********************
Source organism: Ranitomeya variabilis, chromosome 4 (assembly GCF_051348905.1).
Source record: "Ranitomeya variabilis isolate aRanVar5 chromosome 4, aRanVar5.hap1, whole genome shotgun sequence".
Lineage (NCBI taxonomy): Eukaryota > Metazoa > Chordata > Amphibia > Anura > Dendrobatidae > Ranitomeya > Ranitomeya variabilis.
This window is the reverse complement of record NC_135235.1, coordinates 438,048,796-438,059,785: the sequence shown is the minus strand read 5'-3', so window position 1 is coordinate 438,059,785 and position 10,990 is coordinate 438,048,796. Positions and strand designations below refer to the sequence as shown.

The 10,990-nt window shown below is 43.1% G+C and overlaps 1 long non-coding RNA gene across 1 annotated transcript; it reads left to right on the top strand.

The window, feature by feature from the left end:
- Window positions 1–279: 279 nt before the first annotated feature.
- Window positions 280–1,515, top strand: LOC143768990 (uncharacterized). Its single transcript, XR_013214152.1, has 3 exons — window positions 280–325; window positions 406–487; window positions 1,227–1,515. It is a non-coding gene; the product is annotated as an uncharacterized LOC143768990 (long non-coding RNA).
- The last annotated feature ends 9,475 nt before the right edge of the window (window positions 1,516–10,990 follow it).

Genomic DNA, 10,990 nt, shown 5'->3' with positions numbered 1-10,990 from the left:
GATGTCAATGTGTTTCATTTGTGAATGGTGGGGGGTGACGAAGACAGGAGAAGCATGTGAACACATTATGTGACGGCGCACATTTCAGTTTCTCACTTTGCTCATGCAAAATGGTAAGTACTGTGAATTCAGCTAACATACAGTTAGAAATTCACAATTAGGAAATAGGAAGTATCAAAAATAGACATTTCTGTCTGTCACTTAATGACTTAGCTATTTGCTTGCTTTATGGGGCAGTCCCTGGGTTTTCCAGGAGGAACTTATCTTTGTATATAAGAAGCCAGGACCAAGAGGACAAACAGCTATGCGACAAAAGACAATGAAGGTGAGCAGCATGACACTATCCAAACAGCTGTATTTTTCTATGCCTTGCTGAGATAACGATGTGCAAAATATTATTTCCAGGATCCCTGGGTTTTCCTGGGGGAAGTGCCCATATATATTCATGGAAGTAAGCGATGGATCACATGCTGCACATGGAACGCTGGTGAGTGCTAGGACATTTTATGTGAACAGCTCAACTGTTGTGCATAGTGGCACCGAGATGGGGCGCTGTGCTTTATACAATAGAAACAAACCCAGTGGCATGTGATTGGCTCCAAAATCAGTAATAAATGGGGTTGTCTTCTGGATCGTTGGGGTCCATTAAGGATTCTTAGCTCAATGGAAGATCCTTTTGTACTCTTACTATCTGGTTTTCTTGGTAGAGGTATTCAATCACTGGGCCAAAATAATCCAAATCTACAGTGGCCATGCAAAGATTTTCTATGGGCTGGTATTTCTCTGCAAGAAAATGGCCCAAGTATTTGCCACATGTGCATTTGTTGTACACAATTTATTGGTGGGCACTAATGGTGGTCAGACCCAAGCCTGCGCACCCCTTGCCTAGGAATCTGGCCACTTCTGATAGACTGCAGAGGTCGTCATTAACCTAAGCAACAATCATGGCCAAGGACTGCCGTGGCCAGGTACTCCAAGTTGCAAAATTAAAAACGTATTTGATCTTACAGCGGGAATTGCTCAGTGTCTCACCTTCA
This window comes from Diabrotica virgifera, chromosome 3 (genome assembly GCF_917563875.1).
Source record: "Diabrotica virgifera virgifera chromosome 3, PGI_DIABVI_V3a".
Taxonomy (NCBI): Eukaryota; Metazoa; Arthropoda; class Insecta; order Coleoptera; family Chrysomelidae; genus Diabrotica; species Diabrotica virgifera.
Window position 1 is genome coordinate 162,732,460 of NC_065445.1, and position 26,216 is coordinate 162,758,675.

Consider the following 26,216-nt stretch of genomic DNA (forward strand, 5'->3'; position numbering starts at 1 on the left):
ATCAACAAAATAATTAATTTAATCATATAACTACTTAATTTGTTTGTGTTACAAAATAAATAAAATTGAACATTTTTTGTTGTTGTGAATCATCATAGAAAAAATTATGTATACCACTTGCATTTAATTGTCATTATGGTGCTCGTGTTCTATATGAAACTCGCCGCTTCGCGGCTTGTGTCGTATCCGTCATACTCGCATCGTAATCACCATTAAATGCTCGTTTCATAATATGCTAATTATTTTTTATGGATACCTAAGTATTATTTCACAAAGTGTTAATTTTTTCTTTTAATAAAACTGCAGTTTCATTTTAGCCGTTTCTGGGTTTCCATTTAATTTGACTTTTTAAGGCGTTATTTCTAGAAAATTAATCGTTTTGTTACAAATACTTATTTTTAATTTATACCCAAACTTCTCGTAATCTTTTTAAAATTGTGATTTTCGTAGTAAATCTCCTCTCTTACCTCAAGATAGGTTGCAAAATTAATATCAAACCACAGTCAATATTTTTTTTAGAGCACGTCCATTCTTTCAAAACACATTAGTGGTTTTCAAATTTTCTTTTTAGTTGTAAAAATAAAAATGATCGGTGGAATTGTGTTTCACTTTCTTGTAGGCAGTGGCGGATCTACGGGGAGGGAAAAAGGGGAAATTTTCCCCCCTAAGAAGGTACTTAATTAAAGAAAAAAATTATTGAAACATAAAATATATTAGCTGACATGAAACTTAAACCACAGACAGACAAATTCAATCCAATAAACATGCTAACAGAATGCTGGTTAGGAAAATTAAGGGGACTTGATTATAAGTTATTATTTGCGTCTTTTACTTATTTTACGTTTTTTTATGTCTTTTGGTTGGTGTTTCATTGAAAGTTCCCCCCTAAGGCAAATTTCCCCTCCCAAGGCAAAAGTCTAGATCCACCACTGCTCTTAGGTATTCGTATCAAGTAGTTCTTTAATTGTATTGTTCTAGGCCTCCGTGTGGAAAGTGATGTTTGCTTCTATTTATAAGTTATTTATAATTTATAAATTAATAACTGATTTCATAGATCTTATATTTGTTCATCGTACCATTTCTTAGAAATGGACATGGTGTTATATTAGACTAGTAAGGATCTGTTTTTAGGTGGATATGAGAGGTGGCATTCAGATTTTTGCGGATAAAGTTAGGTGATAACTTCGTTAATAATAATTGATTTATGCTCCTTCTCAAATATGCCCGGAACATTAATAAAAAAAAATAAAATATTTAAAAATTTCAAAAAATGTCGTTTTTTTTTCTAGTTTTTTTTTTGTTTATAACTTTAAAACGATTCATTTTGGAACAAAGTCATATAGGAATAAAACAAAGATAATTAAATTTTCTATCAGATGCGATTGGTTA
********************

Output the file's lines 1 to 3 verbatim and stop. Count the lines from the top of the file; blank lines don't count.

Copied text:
Source organism: Ranitomeya variabilis, chromosome 4 (assembly GCF_051348905.1).
Source record: "Ranitomeya variabilis isolate aRanVar5 chromosome 4, aRanVar5.hap1, whole genome shotgun sequence".
Lineage (NCBI taxonomy): Eukaryota > Metazoa > Chordata > Amphibia > Anura > Dendrobatidae > Ranitomeya > Ranitomeya variabilis.